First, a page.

I really enjoy indulgences. Things like cake, wine, yummy restaurant entrees are not-to-be-missed treats in life. And now that I’m an active person, I can safely say that I have earned them.
Except when I haven’t.
See, the trouble all starts when I have a planned activity (like running). Safe in the knowledge that I’ll be covering some miles and burning some calories, I enjoy a glass of wine (or two), a rich dessert (and entrée) or a yummy Belgian waffle (with syrup and butter).
So what happens if the run is a bust? This is exactly why management (me) instituted new rules…
When Houston Discovered a Problem
I had been handling an indulgence here and there quite well, but when I started physical therapy for a pretty nasty shin splint plus a shoulder impingement, I had to bump back my activity quite a bit.
No one explained that to my appetite.
There was no more Body Pump, no thirty minute cardio in the AM followed by additional activity in the evening. There was lots of rest and very low, low, low resistance work targeting teeny tiny muscles in my shoulder.
The itty bitty ones that stabilize your shoulder and burn zero calories.
Slowly but surely, after the muscle for fat exchange completed itself through three months of reduced activity, I was 10 pounds heavier and trying to figure out how to keep additional fat deposits at bay.
The problem is that cardio isn’t enough to make up for loss of muscle.
And so a new exchange program was launched: Calories burned = calories earned.
How to Measure
As most of my friends will tell you, I’m a total gadget girl. A technophile to the core, I’ve got multiple methods for tracking activity. My favorites are my heart rate monitor (Garmin brand, but Polar’s just as good) which gives me a personalized calorie burn total, and my Weight Watchers Activity Link, which converts activity into WW points.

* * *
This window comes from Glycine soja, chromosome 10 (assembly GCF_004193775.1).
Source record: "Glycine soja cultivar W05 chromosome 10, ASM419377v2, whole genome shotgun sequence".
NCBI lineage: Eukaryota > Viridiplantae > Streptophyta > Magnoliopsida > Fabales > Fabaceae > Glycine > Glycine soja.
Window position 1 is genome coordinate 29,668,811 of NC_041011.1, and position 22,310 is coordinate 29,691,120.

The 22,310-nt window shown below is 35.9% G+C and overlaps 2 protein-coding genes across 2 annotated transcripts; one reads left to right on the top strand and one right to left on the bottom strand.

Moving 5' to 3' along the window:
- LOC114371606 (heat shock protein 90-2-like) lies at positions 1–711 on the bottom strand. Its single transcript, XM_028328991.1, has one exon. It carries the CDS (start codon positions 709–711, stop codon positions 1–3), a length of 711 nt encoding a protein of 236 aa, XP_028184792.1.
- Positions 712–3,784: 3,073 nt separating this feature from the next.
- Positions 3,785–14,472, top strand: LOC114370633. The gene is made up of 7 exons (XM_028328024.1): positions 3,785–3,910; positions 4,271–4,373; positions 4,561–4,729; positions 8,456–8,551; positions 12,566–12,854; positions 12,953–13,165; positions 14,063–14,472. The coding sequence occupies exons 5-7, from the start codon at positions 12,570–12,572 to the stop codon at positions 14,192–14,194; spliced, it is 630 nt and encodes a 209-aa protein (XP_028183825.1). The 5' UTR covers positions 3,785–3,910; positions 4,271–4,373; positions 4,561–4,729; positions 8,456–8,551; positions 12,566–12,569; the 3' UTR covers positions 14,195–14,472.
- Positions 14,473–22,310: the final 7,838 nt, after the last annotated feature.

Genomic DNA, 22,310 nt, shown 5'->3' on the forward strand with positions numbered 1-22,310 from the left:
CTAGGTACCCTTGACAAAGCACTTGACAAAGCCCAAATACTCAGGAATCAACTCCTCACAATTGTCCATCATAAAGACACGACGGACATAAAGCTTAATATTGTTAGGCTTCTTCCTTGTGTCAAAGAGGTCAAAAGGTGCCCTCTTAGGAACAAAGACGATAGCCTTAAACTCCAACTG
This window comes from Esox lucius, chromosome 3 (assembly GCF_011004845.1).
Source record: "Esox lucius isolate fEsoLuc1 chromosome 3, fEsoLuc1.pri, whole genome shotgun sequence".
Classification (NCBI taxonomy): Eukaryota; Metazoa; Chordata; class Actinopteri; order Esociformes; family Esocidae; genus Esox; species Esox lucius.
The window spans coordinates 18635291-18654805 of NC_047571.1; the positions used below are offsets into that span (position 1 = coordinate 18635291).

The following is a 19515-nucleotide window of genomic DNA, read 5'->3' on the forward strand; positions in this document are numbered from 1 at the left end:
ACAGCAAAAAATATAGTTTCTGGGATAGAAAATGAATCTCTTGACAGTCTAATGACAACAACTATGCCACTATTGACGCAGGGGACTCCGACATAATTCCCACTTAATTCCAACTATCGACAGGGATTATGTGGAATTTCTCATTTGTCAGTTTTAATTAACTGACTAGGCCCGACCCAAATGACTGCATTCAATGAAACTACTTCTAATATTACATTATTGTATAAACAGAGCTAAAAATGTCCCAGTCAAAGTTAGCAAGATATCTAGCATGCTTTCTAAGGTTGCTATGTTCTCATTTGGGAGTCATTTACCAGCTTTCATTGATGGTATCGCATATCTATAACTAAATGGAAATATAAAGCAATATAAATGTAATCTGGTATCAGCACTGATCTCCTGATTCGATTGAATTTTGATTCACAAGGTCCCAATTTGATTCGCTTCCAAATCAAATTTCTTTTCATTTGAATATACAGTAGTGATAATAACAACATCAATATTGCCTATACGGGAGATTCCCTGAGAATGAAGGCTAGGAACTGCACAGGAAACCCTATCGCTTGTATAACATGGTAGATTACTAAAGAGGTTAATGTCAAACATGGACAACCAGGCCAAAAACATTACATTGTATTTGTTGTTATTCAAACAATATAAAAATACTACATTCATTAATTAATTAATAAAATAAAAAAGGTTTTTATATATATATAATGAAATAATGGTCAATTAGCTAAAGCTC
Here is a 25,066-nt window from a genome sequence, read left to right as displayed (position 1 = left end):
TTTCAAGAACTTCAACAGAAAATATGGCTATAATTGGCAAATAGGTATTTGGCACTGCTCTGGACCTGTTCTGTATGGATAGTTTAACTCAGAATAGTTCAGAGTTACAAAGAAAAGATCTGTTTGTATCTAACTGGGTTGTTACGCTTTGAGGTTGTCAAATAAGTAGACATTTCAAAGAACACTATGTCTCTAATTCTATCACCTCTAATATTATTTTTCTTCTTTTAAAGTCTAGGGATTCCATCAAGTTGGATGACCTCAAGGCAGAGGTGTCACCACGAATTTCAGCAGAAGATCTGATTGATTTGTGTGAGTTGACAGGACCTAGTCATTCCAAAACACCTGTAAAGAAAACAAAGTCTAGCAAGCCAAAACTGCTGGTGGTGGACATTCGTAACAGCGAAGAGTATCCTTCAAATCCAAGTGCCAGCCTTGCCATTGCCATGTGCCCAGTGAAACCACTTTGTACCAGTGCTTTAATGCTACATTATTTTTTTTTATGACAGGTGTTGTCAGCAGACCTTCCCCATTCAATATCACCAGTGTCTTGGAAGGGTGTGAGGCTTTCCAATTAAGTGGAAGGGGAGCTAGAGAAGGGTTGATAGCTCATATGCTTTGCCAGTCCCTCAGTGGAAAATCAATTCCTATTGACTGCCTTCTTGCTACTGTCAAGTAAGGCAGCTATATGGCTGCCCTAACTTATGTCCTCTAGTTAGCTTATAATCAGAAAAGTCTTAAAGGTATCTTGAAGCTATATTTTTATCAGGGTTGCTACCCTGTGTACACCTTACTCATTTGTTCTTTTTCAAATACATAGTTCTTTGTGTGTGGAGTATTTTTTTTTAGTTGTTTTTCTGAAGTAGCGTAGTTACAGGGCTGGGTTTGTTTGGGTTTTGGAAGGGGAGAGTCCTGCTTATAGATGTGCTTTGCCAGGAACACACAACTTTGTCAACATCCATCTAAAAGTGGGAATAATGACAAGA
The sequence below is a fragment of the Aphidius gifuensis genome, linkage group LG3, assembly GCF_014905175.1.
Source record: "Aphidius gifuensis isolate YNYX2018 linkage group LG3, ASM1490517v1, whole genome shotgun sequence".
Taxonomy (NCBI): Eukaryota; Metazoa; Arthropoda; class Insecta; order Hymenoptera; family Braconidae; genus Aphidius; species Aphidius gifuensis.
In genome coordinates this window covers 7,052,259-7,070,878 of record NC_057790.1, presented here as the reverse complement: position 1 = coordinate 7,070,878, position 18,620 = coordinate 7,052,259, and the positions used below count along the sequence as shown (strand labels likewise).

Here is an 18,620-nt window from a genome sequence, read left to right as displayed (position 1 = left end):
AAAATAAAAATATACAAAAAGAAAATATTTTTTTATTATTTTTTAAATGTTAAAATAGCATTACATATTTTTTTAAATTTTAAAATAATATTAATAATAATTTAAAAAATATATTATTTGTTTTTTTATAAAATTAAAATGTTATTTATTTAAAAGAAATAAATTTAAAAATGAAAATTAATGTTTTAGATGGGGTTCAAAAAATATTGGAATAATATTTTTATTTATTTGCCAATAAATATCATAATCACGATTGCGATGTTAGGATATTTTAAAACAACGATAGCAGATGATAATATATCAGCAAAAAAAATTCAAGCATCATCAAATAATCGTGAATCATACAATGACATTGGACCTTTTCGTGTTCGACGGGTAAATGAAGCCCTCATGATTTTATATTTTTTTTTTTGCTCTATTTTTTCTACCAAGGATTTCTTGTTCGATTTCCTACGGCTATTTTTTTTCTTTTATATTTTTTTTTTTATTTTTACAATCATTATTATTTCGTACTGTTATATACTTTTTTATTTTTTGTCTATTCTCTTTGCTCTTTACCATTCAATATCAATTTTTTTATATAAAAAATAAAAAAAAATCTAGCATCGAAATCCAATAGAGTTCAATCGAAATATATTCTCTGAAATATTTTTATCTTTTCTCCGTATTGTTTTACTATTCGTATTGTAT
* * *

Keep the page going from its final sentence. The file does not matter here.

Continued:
What I really like about the heart rate monitor is the ease of the exchange rate. I burned this many calories, so I can eat that many calories. My general food intake is pretty healthy and not out of range. So any activity that burns more than 100 cals according to the HRM, I consider to be excellent earning opportunities.
The important thing is getting an accurate count of both what was burned and what will be consumed. And of course, consuming less than what was burned in order to reduce overall body fat.
Forewarned is Forearmed
You know that piece of cheesecake at your favorite restaurant? It can be over 500 calories.
I’ll stop for a moment until the smelling salts have had a chance to work.
Ready to continue? Okay, big deep breath. A single Krispy Kreme doughnut is 200 calories. A five ounce glass of wine is about 120 calories. Your favorite pasta alfredo at that chain Italian place? 1,220 calories. Yes, you read that right. Dinner portion, pasta alfredo. One. Thousand. Two. Hundred. Twenty. Calories.
What can you burn in an hour? Well, I can get somewhere between 500 and 700 calories an hour at Zumba, depending on the intensity of the teacher and the playlist (thank you, Marcela!). Running can rack up about 600 to 800 calories in an hour. Body Combat can get me around 500 in about 50 minutes or so.
Body Pump (resistance work/ weight lifting) isn’t a big calorie burner during class, but the muscle mass is SO important to maintaining a healthy weight, strong bones and endurance. Plus, bigger muscles require more energy in general, which helps me burn more all the time, especially during cardio activities. So I never skip my resistance training if at all possible.
The Exquisite Rule
Two days of running for one plate of chain-restaurant pasta. Hmmm. For me, the cheesecake and an excellent glass of French Pinot Noir is much more exquisite, but that’s just me.
The key (for me) seems to be enjoying fully and with complete appreciation.
With zero guilt or regret.
Now that’s an exquisite indulgence that has been earned.
Wishing You an Awesomeliciously Balanced Day… Calories Out, then Calories In!